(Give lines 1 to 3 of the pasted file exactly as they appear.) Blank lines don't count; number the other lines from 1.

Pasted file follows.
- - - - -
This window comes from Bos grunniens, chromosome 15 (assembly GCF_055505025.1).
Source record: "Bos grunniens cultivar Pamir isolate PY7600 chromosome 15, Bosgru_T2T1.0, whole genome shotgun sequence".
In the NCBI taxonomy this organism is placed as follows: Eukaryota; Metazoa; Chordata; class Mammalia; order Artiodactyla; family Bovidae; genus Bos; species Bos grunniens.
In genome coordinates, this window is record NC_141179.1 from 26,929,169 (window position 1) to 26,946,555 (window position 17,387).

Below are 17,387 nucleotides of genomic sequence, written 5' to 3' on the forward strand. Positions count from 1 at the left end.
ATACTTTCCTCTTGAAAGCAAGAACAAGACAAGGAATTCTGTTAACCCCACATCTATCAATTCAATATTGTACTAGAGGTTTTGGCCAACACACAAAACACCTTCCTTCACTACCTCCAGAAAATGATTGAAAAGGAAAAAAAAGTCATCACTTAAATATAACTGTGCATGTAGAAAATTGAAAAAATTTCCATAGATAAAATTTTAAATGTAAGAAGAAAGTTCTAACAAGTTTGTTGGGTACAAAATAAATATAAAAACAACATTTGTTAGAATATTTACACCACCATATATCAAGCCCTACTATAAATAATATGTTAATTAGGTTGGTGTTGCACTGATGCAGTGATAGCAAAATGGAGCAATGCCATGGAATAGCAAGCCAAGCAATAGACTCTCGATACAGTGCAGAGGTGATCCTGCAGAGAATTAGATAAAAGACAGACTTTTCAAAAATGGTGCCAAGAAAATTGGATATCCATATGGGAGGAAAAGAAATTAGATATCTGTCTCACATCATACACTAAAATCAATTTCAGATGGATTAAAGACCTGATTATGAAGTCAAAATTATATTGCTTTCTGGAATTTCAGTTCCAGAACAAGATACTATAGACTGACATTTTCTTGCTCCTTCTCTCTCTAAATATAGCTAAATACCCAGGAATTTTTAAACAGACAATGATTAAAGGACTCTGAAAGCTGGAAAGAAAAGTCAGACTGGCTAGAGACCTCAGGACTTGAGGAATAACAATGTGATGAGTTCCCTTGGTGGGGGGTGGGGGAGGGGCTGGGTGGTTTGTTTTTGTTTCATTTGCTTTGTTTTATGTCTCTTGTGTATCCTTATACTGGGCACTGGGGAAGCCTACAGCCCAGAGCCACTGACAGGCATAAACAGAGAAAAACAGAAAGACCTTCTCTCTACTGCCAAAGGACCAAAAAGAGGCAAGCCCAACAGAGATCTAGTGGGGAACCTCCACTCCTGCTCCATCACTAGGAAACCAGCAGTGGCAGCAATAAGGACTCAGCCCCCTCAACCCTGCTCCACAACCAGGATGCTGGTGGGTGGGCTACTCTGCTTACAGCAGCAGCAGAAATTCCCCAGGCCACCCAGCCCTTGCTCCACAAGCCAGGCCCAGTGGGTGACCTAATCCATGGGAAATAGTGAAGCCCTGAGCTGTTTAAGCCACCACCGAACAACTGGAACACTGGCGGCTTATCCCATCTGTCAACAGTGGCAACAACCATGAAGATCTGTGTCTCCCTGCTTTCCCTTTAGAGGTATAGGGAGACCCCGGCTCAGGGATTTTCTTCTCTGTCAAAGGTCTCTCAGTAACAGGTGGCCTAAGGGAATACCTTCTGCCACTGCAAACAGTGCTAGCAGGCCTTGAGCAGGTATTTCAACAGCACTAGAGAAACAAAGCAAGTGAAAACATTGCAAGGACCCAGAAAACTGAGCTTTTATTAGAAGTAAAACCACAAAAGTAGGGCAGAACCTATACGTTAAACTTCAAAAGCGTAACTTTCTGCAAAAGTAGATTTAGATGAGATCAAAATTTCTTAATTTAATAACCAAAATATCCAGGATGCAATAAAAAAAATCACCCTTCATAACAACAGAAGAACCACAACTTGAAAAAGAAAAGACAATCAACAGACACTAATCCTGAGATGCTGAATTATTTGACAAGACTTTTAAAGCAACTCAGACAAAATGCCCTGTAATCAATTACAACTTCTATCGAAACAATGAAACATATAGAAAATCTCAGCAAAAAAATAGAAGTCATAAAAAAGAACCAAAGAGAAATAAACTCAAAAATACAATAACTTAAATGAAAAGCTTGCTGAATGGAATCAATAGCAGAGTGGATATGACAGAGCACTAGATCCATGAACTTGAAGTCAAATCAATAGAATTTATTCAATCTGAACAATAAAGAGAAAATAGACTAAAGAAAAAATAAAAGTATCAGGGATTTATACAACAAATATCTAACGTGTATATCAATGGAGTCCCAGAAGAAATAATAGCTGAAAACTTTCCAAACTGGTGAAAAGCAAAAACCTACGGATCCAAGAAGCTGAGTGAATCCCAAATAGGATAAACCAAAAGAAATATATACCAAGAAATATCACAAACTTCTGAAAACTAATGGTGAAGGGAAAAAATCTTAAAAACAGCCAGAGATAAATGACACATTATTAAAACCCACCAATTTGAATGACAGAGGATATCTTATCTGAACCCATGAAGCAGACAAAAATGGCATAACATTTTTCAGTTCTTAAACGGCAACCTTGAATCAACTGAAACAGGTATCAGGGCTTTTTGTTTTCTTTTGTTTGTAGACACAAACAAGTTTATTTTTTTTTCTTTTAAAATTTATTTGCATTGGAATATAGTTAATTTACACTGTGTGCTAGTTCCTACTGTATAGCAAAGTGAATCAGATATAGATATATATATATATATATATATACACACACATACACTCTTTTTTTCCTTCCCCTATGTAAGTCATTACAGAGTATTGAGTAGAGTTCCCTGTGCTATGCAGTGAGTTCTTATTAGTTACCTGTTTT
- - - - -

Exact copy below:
This window comes from Bos grunniens, chromosome 15 (assembly GCF_055505025.1).
Source record: "Bos grunniens cultivar Pamir isolate PY7600 chromosome 15, Bosgru_T2T1.0, whole genome shotgun sequence".
In the NCBI taxonomy this organism is placed as follows: Eukaryota; Metazoa; Chordata; class Mammalia; order Artiodactyla; family Bovidae; genus Bos; species Bos grunniens.